It has been hypothesized that patients with high CRP levels might benefit from use of statins. This is based on the JUPITER trial that found that elevated CRP levels without hyperlipidemia benefited. Statins were selected because they have been proven to reduce levels of CRP. Studies comparing effect of various statins in hs-CRP revealed similar effects of different statins. A subsequent trial however failed to find that CRP was useful for determining statin benefit.
In a meta-analysis of 20 studies involving 1,466 patients with coronary artery disease, CRP levels were found to be reduced after exercise interventions. Among those studies, higher CRP concentrations or poorer lipid profiles before beginning exercise were associated with greater reductions in CRP.
To clarify whether CRP is a bystander or active participant in atherogenesis, a 2008 study compared people with various genetic CRP variants. Those with a high CRP due to genetic variation had no increased risk of cardiovascular disease compared to those with a normal or low CRP. A study published in 2011 shows that CRP is associated with lipid responses to low-fat and high-polyunsaturated fat diets.
Coronary heart disease risk
Arterial damage results from white blood cell invasion and inflammation within the wall. CRP is a general marker for inflammation and infection, so it can be used as a very rough proxy for heart disease risk. Since many things can cause elevated CRP, this is not a very specific prognostic indicator. Nevertheless, a level above 2.4 mg/L has been associated with a doubled risk of a coronary event compared to levels below 1 mg/L; however, the study group in this case consisted of patients who had been diagnosed with unstable angina pectoris; whether elevated CRP has any predictive value of acute coronary events in the general population of all age ranges remains unclear. Currently, C-reactive protein is not recommended as a cardiovascular disease screening test for average-risk adults without symptoms.
But hs-CRP is not to be used alone and should be combined with elevated levels of cholesterol, LDL-C, triglycerides, and glucose level. Smoking, hypertension and diabetes also increase the risk level of cardiovascular disease.
The role of inflammation in cancer is not well understood. Some organs of the body show greater risk of cancer when they are chronically inflamed. While there is an association between increased levels of C-reactive protein and risk of developing cancer, there is no association between genetic polymorphisms influencing circulating levels of CRP and cancer risk.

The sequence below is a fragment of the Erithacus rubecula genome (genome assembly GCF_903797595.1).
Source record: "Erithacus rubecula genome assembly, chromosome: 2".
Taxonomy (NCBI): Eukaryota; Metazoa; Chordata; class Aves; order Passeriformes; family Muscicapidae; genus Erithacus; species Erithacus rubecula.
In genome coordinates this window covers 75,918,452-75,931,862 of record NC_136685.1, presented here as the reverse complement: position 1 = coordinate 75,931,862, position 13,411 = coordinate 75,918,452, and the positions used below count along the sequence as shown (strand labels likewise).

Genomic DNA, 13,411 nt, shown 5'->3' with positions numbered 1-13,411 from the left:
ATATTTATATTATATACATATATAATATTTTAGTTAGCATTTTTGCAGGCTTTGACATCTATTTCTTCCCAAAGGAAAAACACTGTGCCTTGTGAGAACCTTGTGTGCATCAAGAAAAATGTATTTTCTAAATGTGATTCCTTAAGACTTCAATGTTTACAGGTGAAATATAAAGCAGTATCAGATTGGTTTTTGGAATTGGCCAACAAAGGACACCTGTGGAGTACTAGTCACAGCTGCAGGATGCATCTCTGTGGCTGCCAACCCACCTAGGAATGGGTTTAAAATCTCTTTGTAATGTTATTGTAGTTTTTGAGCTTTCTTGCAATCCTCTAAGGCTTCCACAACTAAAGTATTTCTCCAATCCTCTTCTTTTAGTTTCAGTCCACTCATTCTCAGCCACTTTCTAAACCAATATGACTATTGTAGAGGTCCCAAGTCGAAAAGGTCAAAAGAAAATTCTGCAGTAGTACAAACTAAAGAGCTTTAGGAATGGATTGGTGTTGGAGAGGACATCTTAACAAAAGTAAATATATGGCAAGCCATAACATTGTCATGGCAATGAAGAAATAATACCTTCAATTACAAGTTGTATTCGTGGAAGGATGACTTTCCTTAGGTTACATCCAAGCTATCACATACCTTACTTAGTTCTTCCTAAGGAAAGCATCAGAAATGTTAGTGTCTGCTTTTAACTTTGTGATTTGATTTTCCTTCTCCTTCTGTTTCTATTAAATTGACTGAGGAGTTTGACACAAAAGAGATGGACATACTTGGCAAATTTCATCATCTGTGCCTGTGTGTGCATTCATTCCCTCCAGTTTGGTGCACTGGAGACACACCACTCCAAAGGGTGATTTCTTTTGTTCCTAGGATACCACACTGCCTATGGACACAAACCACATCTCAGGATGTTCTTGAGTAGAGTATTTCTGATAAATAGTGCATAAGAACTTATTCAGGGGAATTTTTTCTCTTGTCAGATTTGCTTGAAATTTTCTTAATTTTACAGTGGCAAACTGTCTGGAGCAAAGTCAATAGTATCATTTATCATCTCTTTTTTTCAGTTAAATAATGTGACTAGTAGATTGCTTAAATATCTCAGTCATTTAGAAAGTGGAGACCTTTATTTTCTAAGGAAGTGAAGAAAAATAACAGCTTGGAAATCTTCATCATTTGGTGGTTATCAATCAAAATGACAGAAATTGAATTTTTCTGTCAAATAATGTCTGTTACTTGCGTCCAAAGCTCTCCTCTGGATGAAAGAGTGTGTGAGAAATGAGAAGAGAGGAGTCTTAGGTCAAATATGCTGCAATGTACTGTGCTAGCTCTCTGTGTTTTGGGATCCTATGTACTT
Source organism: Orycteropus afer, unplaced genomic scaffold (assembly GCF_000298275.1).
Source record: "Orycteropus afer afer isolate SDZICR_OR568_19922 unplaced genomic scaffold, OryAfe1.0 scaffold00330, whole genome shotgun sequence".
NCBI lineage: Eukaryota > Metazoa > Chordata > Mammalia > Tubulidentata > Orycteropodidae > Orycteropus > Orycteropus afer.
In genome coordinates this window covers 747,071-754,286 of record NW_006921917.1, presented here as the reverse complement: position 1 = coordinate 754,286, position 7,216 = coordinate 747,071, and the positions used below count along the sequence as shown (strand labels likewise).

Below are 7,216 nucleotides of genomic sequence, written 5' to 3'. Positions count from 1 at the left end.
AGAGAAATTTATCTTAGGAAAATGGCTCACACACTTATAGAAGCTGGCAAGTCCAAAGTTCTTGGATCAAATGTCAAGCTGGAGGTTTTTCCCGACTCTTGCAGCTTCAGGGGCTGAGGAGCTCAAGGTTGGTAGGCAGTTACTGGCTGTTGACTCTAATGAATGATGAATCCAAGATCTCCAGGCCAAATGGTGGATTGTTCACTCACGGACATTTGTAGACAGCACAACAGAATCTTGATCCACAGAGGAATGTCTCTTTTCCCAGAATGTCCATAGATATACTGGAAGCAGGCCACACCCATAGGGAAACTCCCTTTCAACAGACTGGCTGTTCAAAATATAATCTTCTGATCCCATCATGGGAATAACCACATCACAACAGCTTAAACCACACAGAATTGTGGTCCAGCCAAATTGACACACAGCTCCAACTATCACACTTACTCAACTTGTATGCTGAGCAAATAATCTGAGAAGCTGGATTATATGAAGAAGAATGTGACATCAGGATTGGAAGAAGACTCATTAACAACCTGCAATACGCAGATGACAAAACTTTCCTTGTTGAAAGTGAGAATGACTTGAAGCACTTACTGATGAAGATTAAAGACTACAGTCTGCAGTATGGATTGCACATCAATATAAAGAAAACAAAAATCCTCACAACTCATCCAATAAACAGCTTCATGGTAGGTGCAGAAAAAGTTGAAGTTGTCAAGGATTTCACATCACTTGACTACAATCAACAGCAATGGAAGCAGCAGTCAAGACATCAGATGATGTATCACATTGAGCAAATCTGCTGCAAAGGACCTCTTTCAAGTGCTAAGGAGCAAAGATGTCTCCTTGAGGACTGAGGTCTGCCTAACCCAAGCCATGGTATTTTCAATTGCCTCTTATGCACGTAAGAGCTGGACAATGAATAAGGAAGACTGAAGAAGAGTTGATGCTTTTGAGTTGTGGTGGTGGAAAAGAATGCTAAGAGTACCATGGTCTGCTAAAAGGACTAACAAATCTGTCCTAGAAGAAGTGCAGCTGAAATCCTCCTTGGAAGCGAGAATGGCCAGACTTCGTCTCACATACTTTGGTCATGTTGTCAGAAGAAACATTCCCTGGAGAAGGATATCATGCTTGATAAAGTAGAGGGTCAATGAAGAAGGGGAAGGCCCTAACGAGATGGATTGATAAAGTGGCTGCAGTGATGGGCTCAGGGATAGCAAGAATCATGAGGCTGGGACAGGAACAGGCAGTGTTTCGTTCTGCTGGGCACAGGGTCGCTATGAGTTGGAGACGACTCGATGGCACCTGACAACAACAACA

In a 2004 prospective cohort study on colon cancer risk associated with CRP levels, people with colon cancer had higher average CRP concentrations than people without colon cancer. It can be noted that the average CRP levels in both groups were well within the range of CRP levels usually found in healthy people. However, these findings may suggest that low inflammation level can be associated with a lower risk of colon cancer, concurring with previous studies that indicate anti-inflammatory drugs could lower colon cancer risk.
Obstructive sleep apnea
C-reactive protein (CRP), a marker of systemic inflammation, is also increased in obstructive sleep apnea (OSA). CRP and interleukin-6 (IL-6) levels were significantly higher in patients with OSA compared to obese control subjects. Patients with OSA have higher plasma CRP concentrations that increased corresponding to the severity of their apnea-hypopnea index score. Treatment of OSA with CPAP (continuous positive airway pressure) significantly alleviated the effect of OSA on CRP and IL-6 levels.
It has previously been speculated that single-nucleotide polymorphisms in the CRP gene may affect clinical decision-making based on CRP in rheumatoid arthritis, e.g. DAS28 (Disease Activity Score 28 joints). A recent study showed that CRP genotype and haplotype were only marginally associated with serum CRP levels and without any association to the DAS28 score. Thus, that DAS28, which is the core parameter for inflammatory activity in RA, can be used for clinical decision-making without adjustment for CRP gene variants.